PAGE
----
The Gray Space: Harvard’s Ban on Teacher-Student Hookups

by / 0 Comments / 196 View / February 11, 2015

The job of the professor is to educate and cultivate the fresh young minds of our generation, but universities fear they may be doing a whole lot more.
Student-teacher sexual relationships are simultaneously stigmatized and romanticized—eroticized, even—yet no one talks about them outside the context of cheesy sitcoms, bad pornos and the occasional campus scandal. Due to the semi-illicit nature, it is hard to tell just how prevalent these relationships are, but universities tend to agree that faculty relations with students lead to more harm than good. The problem, however, lies in the ambiguity of the situation and the question of whether or not a university has the authority to ban two legal adults over the age of consent from “hooking up.”
On one hand, dating a student may at best lead to bias in the grading process and at worst contribute to the sexual exploitation of a student by an older professor. On the other, who is the university to tell two consenting adults that they can’t be together? When making the decision to impose such bans, universities must take into account that the vast majority of undergrads are over the age of consent—some by as many as five or six years—and while the ban may stop a sixty-year-old professor from coercing a freshman into a bad situation, it gives equal weight to a consensual relationship between a twenty-two-year old senior and their professor who just turned thirty. But when it comes right down to it, universities are erring on the side of caution (and hopefully avoiding sexual harassment lawsuits) by instituting limits or outright prohibitions on student-teacher relationships.
Further complications stem from the presence of TAs: should they be included in the ban, or does their status as current students exempt them from it? Harvard’s statement holds no mention of teaching assistants, perhaps because there are no precedents to look towards and little evidence of misconduct. That being said, certain classes are taught and graded almost solely by the TA or TAs; if such is the case, should the ban extend even further?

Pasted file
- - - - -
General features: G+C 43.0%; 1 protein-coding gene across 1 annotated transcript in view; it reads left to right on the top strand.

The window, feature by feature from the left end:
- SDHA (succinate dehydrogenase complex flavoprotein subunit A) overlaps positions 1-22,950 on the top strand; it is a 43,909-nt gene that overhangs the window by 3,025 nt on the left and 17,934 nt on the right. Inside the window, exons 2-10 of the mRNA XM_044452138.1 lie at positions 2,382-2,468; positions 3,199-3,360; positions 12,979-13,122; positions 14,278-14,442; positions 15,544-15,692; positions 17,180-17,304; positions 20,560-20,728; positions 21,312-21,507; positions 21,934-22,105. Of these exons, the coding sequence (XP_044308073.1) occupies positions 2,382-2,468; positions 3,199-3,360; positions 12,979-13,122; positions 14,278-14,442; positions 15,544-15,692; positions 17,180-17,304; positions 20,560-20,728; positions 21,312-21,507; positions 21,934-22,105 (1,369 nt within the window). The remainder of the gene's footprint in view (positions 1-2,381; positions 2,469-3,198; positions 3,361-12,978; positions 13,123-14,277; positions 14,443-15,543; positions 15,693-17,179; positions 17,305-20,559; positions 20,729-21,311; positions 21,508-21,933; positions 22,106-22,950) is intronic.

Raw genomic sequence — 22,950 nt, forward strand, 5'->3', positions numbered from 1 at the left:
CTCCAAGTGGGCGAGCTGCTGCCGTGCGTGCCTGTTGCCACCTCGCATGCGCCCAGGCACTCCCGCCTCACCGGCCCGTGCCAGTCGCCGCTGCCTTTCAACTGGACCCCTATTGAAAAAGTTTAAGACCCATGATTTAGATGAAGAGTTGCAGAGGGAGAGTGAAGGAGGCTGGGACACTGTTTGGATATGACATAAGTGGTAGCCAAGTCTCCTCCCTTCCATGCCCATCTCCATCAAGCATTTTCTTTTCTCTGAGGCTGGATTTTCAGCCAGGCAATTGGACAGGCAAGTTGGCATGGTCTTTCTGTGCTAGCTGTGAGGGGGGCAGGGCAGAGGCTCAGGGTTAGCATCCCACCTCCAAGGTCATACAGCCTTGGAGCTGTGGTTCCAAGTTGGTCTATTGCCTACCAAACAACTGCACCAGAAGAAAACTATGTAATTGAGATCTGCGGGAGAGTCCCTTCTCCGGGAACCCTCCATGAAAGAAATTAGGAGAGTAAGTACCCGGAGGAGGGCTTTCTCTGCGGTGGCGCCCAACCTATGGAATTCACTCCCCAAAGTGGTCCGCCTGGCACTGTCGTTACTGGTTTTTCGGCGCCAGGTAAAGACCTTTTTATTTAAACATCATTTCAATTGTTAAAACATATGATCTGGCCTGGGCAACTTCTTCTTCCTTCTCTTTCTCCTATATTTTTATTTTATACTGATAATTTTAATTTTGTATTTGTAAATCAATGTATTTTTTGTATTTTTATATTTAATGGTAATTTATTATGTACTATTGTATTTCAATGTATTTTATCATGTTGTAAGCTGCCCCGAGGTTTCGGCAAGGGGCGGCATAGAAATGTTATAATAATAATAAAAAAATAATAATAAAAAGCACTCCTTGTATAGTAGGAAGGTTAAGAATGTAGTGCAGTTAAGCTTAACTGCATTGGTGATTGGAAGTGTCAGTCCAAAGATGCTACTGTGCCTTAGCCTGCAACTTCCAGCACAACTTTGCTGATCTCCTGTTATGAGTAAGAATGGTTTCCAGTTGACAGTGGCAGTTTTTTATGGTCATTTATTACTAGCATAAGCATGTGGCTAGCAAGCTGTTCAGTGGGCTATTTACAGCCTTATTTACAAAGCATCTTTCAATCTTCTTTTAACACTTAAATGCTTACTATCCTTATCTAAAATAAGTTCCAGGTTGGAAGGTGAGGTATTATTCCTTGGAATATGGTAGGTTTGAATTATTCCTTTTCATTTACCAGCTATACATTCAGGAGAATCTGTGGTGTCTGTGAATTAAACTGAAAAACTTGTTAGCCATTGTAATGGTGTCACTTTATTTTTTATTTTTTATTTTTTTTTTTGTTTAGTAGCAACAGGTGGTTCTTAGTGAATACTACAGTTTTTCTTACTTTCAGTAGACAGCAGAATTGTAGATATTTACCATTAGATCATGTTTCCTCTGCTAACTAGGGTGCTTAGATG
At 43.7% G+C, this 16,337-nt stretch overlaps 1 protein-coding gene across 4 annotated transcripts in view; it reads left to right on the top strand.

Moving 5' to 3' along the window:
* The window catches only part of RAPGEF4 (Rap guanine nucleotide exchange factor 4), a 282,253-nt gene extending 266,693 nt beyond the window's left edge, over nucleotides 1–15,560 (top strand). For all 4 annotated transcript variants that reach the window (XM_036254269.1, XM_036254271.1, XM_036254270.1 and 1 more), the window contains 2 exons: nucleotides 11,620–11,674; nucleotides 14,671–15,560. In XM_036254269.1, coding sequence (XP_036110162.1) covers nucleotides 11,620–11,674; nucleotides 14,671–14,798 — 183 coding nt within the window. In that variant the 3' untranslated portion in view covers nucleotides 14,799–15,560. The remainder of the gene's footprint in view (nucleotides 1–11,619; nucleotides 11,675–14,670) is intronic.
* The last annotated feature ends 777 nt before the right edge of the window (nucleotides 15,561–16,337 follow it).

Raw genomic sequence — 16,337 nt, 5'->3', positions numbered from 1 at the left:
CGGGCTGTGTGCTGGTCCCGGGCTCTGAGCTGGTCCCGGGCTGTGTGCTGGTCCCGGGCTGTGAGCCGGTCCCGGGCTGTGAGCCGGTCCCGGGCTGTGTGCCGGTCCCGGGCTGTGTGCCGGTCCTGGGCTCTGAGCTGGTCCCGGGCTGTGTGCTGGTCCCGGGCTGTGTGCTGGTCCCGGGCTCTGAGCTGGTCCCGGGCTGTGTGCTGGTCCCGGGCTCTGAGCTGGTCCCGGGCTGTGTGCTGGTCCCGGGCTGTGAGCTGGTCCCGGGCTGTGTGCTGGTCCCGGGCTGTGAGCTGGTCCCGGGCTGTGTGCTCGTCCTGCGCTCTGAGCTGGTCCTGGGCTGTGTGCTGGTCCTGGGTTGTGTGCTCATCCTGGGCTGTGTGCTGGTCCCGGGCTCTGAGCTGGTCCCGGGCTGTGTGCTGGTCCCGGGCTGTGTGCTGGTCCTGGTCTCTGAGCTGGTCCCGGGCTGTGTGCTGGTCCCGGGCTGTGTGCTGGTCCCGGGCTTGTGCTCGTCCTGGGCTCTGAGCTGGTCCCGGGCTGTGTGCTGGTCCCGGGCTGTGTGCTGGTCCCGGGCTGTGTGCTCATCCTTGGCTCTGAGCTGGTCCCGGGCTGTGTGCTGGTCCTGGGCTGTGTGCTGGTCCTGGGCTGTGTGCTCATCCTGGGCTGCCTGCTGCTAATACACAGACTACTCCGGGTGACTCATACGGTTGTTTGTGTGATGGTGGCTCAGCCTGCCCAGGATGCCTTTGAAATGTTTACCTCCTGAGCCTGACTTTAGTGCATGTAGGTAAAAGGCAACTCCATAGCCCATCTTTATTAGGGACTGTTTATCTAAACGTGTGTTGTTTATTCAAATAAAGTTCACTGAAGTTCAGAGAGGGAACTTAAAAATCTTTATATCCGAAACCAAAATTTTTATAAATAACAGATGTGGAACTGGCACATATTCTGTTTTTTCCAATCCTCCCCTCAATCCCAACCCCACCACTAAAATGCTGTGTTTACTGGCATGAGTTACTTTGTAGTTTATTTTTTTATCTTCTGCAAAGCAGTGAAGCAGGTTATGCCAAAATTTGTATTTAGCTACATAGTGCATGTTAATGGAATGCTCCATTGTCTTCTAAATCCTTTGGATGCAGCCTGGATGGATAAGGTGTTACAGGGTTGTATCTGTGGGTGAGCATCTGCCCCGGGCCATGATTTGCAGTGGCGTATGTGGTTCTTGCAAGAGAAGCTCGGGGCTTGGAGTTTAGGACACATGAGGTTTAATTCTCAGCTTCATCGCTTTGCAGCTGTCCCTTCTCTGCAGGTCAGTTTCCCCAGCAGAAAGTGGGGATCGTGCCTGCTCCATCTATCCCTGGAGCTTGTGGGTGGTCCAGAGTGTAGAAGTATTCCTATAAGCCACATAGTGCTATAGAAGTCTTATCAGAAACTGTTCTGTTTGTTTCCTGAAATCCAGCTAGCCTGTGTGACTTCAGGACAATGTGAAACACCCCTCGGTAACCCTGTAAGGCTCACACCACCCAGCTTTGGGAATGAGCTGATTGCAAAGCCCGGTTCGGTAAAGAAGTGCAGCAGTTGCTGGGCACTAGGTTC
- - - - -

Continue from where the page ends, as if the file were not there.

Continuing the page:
Perhaps the fairest path is the one taken by the University of California’s nine campuses in 2003. Rather than ban all sexual relationships, the university chose to strongly discourage faculty members from having sex with any student under their direction supervision, defined as any student they currently teach or may teach in the future. The limitations meant that a ballet major could hook up with, per se, a calculus instructor, but not her own professors. According to Bloomberg, Yale and the University of Connecticut are among those that already have bans in place, and the University of Arizona followed suit last year. Harvard may just be the most recent to patch up the loophole in their code of conduct.
It could turn out that the bans are merely keeping up appearances; students and professors determined to get around the rules could almost certainly find a way. But if banning all student-professor hookups is what it takes to curb sexual harassment, then it’s a step in the right direction.